There are two common ways to sell in a business sale. It is important that you understand the differences between them because the process and associated risks involved vary between the two. A basic understanding will allow you to highlight the strengths of your business and repair or minimise the risks. You can either sell your business through a:

  • business sale; where the business assets change ownership; or
  • share sale; where the business is owned by a company and the ownership of the company shares changes.

Business Sale 

A business sale, or asset sale, refers to the sale of the business assets from the current owner to a buyer. The seller and buyer can be different entities (such as a sole trader, company or trust) but the distinctive feature of an Asset Sale is that the business assets change ownership. This can include: 

  • all of the assets used in the operation of the business, referred to as a Business Sale; or
  • only some assets, referred to as an Asset Sale. 

Share Sale 

A share sale involves the sale of the shares of the company that owns the business. This means that the business assets do not change ownership, as they continue to be owned by the company. The ownership change occurs by way of the shares being sold from the current shareholder to the buyer, who will own the shares of the company after the sale has completed. 

The terms are sometimes used incorrectly and it is important you have discussed the process, rather than just the term. When discussing the type of sale, make sure that you have considered both of your options. Sometimes the option that is best suited can be different for you and the buyer. This means that you may have to be flexible.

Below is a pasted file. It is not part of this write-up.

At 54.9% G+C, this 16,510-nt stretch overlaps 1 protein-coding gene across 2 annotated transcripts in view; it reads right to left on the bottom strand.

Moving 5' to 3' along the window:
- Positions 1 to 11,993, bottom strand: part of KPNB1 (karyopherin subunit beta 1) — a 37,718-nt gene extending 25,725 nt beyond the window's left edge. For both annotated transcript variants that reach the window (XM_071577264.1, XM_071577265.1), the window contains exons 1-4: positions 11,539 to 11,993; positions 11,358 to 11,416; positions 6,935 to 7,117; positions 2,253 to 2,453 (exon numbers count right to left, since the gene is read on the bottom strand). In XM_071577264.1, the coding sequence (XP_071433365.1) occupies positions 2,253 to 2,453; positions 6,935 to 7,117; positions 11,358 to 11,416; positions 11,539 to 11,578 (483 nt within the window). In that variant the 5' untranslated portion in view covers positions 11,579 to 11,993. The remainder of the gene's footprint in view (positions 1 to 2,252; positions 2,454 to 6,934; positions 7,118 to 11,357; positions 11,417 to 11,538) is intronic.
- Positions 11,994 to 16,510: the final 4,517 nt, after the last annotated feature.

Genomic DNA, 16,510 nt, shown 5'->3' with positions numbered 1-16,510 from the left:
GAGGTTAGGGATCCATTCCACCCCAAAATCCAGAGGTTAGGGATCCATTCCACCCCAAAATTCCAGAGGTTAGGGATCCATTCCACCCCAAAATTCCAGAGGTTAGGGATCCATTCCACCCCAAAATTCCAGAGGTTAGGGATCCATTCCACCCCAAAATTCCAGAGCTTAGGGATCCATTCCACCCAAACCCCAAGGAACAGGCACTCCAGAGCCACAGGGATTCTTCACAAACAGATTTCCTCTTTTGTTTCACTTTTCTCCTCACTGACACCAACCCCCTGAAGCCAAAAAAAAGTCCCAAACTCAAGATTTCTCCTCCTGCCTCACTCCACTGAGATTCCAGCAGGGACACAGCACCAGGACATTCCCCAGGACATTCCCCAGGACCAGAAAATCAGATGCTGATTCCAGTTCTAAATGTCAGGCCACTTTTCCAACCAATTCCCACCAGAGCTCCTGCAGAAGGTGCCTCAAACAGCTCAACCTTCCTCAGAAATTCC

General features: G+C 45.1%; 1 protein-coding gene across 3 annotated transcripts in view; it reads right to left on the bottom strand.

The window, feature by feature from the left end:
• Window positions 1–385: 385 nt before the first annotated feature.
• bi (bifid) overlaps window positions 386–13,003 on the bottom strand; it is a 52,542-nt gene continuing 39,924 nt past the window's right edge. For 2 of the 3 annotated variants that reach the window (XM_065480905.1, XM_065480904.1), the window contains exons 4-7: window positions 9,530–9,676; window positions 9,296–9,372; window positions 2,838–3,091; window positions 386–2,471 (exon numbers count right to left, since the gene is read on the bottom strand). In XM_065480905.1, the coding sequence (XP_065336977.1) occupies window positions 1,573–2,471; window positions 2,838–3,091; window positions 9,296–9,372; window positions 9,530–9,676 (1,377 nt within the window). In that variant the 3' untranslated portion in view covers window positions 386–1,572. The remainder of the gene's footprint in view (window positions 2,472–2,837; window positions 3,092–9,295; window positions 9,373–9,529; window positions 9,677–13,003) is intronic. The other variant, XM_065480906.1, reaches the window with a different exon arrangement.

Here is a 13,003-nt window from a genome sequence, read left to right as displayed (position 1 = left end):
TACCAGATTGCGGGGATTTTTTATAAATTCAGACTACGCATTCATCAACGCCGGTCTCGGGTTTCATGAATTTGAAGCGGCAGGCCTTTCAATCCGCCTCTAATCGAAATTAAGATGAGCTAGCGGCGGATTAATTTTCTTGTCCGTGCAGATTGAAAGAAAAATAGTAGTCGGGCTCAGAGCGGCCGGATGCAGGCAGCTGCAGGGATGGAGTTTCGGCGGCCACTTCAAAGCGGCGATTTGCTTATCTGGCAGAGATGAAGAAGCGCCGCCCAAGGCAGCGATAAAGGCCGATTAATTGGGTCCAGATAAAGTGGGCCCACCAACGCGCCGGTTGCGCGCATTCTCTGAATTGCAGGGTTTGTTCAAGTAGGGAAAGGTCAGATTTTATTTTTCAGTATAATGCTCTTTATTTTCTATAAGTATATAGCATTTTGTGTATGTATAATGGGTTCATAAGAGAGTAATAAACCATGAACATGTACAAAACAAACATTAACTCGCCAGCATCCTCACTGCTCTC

What Is the Business Sale Process? 

A business sale can be more complex from a process perspective as you need to transfer all of the business assets, including contracts, to the buyer. Transferring contracts involves obtaining the consent of the other parties to the contract. This applies to leases, franchise agreements, employee agreements and client agreements. The type of business will determine the other steps and documents required, but the typical process is that the: 

  1. seller’s solicitor prepares the draft business sale agreement (BSA);
  2. BSA is negotiated between the seller and buyer, with advice from their solicitors;
  3. BSA is signed and the buyer pays a deposit, typically 10% (Signing/Execution);
  4. conditions precedent are completed (these are the necessary steps between signing and completion); and
  5. purchase price is paid and business assets are formally transferred to the buyer, known as settlement.

Conditions Precedent

Conditions precedent are events that must occur before the sale can complete. These usually relate to the transfer of business contracts. This is because the business owner is changing, which means the parties listed in the various contracts will be different after the sale completes. If there are several key contracts used in the operation of the business, it is important that you ensure these can be transferred. If there is a lease, which is a type of contract, you will require the consent of the landlord to the buyer becoming a tenant. You, the buyer and the landlord will need to enter a deed of assignment to transfer the lease. If the landlord or party to another key contract refuses to transfer the contract to the buyer, this can frustrate and block the sale process. The landlord may still require that a BSA is signed prior to considering the buyer as a tenant, which can be frustrating if they end up blocking the sale.